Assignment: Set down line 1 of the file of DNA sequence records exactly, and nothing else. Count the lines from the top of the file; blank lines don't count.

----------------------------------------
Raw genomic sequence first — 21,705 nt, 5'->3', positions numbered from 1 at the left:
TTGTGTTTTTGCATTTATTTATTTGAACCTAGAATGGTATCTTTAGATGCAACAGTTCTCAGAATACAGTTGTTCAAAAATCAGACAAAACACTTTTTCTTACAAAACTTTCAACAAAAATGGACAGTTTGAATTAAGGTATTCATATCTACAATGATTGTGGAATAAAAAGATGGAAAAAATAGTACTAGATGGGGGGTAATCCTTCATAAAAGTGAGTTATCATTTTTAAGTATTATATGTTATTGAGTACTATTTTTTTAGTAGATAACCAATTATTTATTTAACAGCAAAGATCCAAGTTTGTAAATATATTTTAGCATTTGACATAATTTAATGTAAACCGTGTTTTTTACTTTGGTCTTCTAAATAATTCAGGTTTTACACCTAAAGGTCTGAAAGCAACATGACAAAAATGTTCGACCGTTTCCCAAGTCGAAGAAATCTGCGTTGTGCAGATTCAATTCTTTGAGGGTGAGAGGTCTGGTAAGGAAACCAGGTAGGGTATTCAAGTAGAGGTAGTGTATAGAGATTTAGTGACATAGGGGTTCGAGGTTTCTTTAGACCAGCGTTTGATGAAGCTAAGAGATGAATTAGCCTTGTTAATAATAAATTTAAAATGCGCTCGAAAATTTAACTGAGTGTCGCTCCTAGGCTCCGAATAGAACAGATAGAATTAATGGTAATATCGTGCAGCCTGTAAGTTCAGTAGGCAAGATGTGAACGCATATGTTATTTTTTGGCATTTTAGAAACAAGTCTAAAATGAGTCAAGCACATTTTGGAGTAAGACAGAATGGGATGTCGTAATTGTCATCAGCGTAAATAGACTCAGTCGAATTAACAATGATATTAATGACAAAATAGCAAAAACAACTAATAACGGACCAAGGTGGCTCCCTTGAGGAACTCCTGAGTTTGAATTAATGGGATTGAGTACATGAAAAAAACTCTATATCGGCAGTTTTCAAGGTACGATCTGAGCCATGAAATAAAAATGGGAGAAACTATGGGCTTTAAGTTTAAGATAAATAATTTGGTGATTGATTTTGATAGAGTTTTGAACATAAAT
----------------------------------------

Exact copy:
Raw genomic sequence first — 21,705 nt, 5'->3', positions numbered from 1 at the left: